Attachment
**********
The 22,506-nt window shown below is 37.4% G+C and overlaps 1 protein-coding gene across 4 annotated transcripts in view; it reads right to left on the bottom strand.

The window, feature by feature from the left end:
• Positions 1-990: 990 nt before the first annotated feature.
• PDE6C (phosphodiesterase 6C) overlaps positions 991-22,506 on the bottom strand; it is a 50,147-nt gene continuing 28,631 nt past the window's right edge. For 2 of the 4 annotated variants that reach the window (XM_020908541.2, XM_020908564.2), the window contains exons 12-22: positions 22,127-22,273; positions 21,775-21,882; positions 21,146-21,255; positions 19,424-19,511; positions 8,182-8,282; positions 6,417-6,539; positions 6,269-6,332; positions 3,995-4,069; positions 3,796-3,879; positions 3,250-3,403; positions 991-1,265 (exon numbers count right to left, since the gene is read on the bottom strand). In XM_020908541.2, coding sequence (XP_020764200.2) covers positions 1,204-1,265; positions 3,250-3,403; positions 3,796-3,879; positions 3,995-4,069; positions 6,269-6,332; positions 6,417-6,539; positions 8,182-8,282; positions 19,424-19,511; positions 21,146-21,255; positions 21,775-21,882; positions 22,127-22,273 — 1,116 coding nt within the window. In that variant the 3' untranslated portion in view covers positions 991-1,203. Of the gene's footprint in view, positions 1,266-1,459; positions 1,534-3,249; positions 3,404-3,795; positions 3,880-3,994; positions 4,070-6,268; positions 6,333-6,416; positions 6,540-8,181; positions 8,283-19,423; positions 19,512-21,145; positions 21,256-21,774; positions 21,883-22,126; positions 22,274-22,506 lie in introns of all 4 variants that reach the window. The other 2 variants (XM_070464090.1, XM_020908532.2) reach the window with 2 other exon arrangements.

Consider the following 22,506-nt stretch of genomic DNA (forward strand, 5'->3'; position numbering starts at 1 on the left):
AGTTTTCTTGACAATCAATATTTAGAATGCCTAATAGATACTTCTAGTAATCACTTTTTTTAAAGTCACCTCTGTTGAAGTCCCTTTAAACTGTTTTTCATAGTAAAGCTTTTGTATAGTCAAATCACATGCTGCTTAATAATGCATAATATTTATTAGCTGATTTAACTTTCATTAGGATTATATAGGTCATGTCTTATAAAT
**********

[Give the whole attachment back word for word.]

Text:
The 22,506-nt window shown below is 37.4% G+C and overlaps 1 protein-coding gene across 4 annotated transcripts in view; it reads right to left on the bottom strand.

The window, feature by feature from the left end:
• Positions 1-990: 990 nt before the first annotated feature.
• PDE6C (phosphodiesterase 6C) overlaps positions 991-22,506 on the bottom strand; it is a 50,147-nt gene continuing 28,631 nt past the window's right edge. For 2 of the 4 annotated variants that reach the window (XM_020908541.2, XM_020908564.2), the window contains exons 12-22: positions 22,127-22,273; positions 21,775-21,882; positions 21,146-21,255; positions 19,424-19,511; positions 8,182-8,282; positions 6,417-6,539; positions 6,269-6,332; positions 3,995-4,069; positions 3,796-3,879; positions 3,250-3,403; positions 991-1,265 (exon numbers count right to left, since the gene is read on the bottom strand). In XM_020908541.2, coding sequence (XP_020764200.2) covers positions 1,204-1,265; positions 3,250-3,403; positions 3,796-3,879; positions 3,995-4,069; positions 6,269-6,332; positions 6,417-6,539; positions 8,182-8,282; positions 19,424-19,511; positions 21,146-21,255; positions 21,775-21,882; positions 22,127-22,273 — 1,116 coding nt within the window. In that variant the 3' untranslated portion in view covers positions 991-1,203. Of the gene's footprint in view, positions 1,266-1,459; positions 1,534-3,249; positions 3,404-3,795; positions 3,880-3,994; positions 4,070-6,268; positions 6,333-6,416; positions 6,540-8,181; positions 8,283-19,423; positions 19,512-21,145; positions 21,256-21,774; positions 21,883-22,126; positions 22,274-22,506 lie in introns of all 4 variants that reach the window. The other 2 variants (XM_070464090.1, XM_020908532.2) reach the window with 2 other exon arrangements.

Consider the following 22,506-nt stretch of genomic DNA (forward strand, 5'->3'; position numbering starts at 1 on the left):
AGTTTTCTTGACAATCAATATTTAGAATGCCTAATAGATACTTCTAGTAATCACTTTTTTTAAAGTCACCTCTGTTGAAGTCCCTTTAAACTGTTTTTCATAGTAAAGCTTTTGTATAGTCAAATCACATGCTGCTTAATAATGCATAATATTTATTAGCTGATTTAACTTTCATTAGGATTATATAGGTCATGTCTTATAAAT